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Cineworld CEO Eduardo Acuna On Exhibition, Revamped Regal Times Square

February 29, 2024 - Culture

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Eduardo Acuna, who’s kept a low profile since taking the top job at Cineworld last summer, took a bow in NYC this week to showcase the world’s largest 4DX auditorium at the renovated Regal Times Square.

The exhibitor partnered with CJ 4DPLEX, a cinema tech innovator of cutting-edge formats like this one that uses immersive audio, motion (the seats move, a lot), environmental effects like water, wind and lightning. It’s the biggest 4DX auditorium in the word with 296 seats, more than double the average, 60-foot screens, fog machines and rainstorm fans.

Renovations to the former flagship started years ago but accelerated over the past six months. “We needed to open this. We had already put so much money into it. I can tell you that it was significantly more than we expected. It was significantly over budget. But I also don’t regret it. I think we needed to go big here,” Acuna told Deadline at the theater ahead of an inaugural 4DX screening of Dune: Part Two.

“Times Square is so perfect for these types of auditoriums. Because you have all these tourists walking around, and they’re like, ‘Oh, I’ve never seen this. We don’t have this in my hometown.’ It’s almost like going to a theme park.”

Regal parent Cineworld filed for bankruptcy in 2022, flattened by Covid and debt, exiting last August. The U.K. public company was delisted, leaving lenders in control, and they tapped Acuna as the new CEO. He previously ran the Americas operations of Mexican theater group Cinépolis.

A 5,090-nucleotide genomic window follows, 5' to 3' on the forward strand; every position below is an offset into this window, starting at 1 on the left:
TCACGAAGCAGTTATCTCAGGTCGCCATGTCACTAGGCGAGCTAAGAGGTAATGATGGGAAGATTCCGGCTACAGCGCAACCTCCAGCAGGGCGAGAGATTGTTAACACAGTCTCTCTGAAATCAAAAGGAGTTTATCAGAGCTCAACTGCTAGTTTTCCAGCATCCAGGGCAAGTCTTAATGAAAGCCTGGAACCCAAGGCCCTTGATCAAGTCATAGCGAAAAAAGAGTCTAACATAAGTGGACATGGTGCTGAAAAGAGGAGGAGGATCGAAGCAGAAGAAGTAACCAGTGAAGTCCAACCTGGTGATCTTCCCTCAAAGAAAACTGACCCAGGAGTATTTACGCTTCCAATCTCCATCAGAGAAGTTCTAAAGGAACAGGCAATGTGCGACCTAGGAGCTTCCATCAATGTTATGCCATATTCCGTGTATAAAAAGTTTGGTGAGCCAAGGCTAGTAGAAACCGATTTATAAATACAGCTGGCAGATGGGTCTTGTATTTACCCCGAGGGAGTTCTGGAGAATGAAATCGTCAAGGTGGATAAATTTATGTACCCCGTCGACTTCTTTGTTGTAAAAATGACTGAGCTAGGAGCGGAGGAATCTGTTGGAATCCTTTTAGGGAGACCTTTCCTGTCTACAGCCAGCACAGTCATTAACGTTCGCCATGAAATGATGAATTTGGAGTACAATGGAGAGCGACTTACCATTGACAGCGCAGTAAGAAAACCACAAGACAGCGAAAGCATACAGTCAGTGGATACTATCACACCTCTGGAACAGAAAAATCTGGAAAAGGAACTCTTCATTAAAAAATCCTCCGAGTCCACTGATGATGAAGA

“It’s a dream job. Regal has always been a storied company. When I joined the industry 20 years ago, Regal was the biggest [exhibitor] in the world. Everybody aspired to work at Regal. And now, being the CEO [of Cineworld], it’s just one of the most exciting things, the most exciting challenge in my career.”

His focus — “our customers and our culture.” Internally, he noted the wear from Covid to Chapter 11 to the strikes. “It’s a pivotal moment for the company … People needed to hear that there are better times ahead of us.”

“I truly believe that our industry is going to be bigger and better in the next few years” he said, “bigger and better than ever.”

With customers, “We need to listen.” Some want plush recliners, others “really cool immersive experiences.” And some may need a break, which is why Regal is looking at price elasticity — lower, not higher. “There are some markets where you can go higher and people will pay. But I believe there are some markets where, if you lower the price a little bit, you may gain in attendance.”

For a family film, “you have to pay for four or five tickets, or whatever. Maybe you’ll bring in more families if the tickets are cheaper.”

“I think we need to do things to bring people out of their house.”

Acuna replaced former CEO Moody Greidinger, who built Cineworld into a giant through a series of acquisitions.

Cineworld is now private so doesn’t report earnings. “We actually made a lot of money last year … We actually did better than we expected.”

“Unfortunately, we don’t have the films, or the results to show in the past couple of months” because of the actors and writers strikes.” But he recalled that 2019 was a record-breaking year. “I don’t think we haven’t recovered. We just haven’t got record- breaking levels. That doesn’t mean we’re losing money.

“I’m an optimist. I want to see the silver lining, where we put our company in order, fix everything that needs to be fixed. And we are set up for success in 2025 and 2026 … and in a couple of years, we’ll be playing offense, not defense.”

One plus, well known, is that streamers like Apple and Amazon are releasing films theatrically. “The streamers have realized that a movie is perceived as a better movie if it was released in theaters. And then it gets more views, more subscriptions and more retention on the streaming service.”

“A couple of studios are even lengthening their theatrical windows,” he said. No names.

Meanwhile, Dune 2 this weekend is a big deal. “You know what it feels like? And I don’t want to make predictions. But you know, when we had no movies, and then we had Top Gun: Maverick? And it feels very similar to that. Because we have had no new movies for the past two months, right? … I don’t know that it’s going to make Top Gun numbers. But it feels like that, where people are like, ‘We just need to go out. We need to go see a movie.’ And this is the perfect move to go out and see.”

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